12 Apr 2010

If you are lost in a fairytale

Looks interesting, doesn't it. You'll find the words to the poem here.

What do you think?

While we're on the topic: Fairy tales - good or bad? And why?

Which one would you like to be lost in?


  1. Very good. I used to not think so... or at least to wonder since some of them are pretty amazing/shocking. However, I read CM's view and interpret it in this way:

    Fairytales prepare children from the comfort of their own imaginations to face startling realities later on.

    That said, I personally think it would be frightening to actually be Alice in Wonderland for example, or even the girl in Mary Poppins. I don't even think I would really like to be Wendy in Peter Pan... a little TOO much thrill for me. But I very much like safely sitting in my own comfy spot reading about their adventures ;) especially when surrounded or piled about by my own little men and women.

    amy in peru

  2. okay, so those aren't all technically 'fairy tales'...

    I think I may like to be Cinderella, maybe... except for the part where her dad dies (I hate that part). Ever After is perhaps my favorite movie. I also liked Kate & Leopold AND Enchanted...

    I know, I know.

    amy in peru

  3. I have a hard time with fairy tales because my mom strongly disapproved of them. We were not really "allowed" to read them at all! Of course, I did anyway, on the sly. I have no idea what her opinions were based on, so I let my kids read them when we come across them, but don't go to a lot of trouble to put them in their path.
    If they had not been forbidden, I don't think they would have appealed to me much when I was a kid. I really preferred stories that could really happen.

  4. No surprises to find I'm the fairy tale sort. Have always adored them.

    You can make a good argument for old~fashioned morality tales or teaching tools but even without that I think they are invaluable. They teach us to look beyond the surface of things, that life & people are not always what you expect, to be brave & have courage even in the face of terror, that life is delicate & fragile & beautiful & worth every tear. They ignite the imagination in powerful ways & prepare the mind for worship because fairy tales show us that there is more to the everyday than every day itself.

    Witches, gremlins, giants & other assorted *baddies* are part of the real world too but fairy tales teach they can be overcome & defeated if one is brave, if one persists, if one has faith. Like C.S Lewis & Tolkien, Dorothy L. Sayers & Chesterton I think FTs are an invaluable stepping stone to faith for certain sorts of imaginary thinkers ~ they leave a child with the indelible impression of a world beyond the veil we call life & I don't think one ever quite escapes that ~ & thus finds it very hard not to come to faith in God, which promises all that & more.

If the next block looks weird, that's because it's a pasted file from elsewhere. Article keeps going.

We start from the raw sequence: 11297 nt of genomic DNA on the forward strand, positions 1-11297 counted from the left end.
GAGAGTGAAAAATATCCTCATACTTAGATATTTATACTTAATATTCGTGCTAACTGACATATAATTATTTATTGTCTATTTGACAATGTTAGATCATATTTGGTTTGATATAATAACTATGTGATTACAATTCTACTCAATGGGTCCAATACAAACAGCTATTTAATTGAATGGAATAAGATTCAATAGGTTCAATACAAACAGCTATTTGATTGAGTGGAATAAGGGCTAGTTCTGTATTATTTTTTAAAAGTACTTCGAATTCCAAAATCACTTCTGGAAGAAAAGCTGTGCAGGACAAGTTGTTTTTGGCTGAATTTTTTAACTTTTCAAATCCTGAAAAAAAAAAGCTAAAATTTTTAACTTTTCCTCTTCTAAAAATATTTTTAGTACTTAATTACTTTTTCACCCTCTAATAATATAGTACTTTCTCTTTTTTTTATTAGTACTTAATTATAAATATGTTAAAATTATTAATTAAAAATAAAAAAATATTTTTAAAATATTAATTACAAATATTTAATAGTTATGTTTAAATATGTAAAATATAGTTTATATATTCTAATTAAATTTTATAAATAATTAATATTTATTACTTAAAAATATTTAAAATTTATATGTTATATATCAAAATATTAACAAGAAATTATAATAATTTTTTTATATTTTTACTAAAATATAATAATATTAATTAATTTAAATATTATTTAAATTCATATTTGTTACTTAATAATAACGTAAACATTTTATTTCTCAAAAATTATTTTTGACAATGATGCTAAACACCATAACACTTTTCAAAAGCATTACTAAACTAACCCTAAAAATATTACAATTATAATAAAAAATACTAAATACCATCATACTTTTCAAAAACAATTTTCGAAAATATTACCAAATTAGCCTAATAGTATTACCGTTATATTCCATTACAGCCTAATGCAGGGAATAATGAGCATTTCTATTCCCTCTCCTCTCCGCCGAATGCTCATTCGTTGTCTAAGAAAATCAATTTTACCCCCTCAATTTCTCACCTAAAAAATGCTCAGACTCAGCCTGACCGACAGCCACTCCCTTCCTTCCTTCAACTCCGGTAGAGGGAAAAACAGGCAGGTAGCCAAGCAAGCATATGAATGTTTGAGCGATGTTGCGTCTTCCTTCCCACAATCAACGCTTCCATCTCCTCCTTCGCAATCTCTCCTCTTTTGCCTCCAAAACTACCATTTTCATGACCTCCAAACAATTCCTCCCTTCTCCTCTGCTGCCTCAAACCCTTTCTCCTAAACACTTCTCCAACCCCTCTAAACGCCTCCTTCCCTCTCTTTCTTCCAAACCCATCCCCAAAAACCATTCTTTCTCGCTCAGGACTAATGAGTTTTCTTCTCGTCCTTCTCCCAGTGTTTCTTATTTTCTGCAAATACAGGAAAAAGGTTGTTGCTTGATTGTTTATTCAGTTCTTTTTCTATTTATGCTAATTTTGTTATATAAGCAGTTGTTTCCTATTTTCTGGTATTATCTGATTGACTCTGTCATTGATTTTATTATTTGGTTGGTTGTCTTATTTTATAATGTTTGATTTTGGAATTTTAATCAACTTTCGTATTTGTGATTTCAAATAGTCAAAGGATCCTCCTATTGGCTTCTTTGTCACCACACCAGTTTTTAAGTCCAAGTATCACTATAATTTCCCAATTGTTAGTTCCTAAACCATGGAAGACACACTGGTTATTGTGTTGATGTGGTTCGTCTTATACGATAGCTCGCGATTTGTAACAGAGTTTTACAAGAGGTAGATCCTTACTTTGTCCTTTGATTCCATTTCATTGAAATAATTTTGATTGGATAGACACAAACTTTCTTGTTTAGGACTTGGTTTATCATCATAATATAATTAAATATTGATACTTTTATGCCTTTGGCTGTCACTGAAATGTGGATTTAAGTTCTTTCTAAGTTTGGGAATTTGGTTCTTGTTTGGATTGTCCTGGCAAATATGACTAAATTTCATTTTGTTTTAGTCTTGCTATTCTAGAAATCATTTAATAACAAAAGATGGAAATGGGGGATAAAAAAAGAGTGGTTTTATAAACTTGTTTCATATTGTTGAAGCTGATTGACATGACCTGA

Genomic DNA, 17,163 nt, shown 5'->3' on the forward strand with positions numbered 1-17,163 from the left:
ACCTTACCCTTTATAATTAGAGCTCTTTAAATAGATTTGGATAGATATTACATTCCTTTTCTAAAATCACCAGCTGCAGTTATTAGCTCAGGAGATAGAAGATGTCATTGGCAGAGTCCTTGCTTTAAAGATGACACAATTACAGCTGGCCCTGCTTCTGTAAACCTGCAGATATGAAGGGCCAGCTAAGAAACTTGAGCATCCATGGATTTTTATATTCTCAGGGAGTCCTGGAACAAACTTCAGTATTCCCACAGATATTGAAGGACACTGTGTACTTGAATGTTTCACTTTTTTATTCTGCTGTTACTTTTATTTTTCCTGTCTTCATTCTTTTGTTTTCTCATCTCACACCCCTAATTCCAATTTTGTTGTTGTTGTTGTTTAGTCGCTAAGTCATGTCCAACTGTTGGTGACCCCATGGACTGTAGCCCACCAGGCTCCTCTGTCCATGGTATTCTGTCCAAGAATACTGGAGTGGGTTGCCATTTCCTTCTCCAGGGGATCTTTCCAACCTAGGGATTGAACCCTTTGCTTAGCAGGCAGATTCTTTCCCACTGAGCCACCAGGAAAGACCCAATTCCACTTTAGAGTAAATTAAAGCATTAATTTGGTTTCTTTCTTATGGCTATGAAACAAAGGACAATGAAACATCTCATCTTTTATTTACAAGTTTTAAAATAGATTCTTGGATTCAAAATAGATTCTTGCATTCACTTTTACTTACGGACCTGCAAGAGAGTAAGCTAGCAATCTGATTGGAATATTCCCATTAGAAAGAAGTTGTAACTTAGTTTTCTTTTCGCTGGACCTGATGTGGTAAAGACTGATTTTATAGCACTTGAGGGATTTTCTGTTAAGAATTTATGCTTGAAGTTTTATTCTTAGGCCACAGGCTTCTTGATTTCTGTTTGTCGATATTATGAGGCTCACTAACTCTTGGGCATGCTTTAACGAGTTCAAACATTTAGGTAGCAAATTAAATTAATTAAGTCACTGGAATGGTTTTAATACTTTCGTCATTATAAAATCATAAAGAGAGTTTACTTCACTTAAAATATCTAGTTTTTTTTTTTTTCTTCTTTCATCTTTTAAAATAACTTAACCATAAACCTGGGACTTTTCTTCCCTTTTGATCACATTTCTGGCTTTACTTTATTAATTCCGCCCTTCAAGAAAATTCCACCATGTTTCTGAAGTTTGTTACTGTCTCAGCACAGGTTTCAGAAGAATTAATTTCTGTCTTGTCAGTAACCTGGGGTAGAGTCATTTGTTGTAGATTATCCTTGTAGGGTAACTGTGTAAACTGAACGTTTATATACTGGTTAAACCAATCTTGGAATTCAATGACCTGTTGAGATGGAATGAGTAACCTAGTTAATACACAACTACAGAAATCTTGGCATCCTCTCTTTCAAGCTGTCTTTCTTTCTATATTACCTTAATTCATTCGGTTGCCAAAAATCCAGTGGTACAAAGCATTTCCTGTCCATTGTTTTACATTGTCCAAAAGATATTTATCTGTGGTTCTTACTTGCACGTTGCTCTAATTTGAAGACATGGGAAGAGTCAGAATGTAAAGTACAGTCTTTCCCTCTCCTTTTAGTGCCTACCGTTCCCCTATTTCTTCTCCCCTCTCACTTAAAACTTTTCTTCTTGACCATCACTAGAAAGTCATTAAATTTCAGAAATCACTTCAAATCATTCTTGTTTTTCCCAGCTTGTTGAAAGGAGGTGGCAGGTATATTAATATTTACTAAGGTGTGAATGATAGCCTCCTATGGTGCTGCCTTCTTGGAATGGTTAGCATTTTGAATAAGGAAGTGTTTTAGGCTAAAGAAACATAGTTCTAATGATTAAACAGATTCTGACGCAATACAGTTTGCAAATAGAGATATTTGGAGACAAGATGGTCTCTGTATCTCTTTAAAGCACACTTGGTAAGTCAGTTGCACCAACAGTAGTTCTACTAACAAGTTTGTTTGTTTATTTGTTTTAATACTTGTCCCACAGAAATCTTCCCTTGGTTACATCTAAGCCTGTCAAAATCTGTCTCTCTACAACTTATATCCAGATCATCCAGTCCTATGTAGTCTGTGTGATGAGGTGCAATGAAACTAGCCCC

5. Good morning Jeanne,
    I think that it all comes back to the Bible - what does God's Word say about fairy tales?

    Well, not much really, except about witches and wizardry, where we are told not to have any part of it.

    Fairytales are excellent for visual imagery - nice, gentle and kind fairytales.

    Someone once said that if you would be happy to have Jesus read alongside you, that is the sort of book you should be reading. :)

    Have a wonderful week,
    Blessings, Jillian ♥

  6. I have a very interesting book called "Inventing Wonderland" by Jackie Wullschlager (link below) which examines the lives of the five great authors of the Victorian age who wrote: Alice in Wonderland, Winnie the Pooh, Peter Pan, Wind in the Willow etc. This book will give you insight into the minds of these authors and why they wrote the books they did and how these books differ from previous books written for children.

    Each author was a loner, didn't fit into Victorian society. And if you look deeply into these books you will see adult snipes at institutions and customs of the times. However children do not see this level of detail.


    If you ever read the original fairy stories of the Brothers Grimm, you will discover how violent they really were - we have a very mild version of them these days.

  7. Well said, Ganeida. I love Karen Andreola's essay on fairy tales in The CM Companion and don't think I could say it better.

    We surely face such battles in the spiritual realm daily though maybe they aren't recognized as such. Don't all the world's Cinderella stories have their roots in the Song of Solomon?

    As for the choice...Vassilisa the Wise came first to my mind - or can I only be lost in the fairytale and not a heroine? Or what about Eowyn from Lord of the Rings - though prob. not considered a fairytale.

    How about you, Jeanne?


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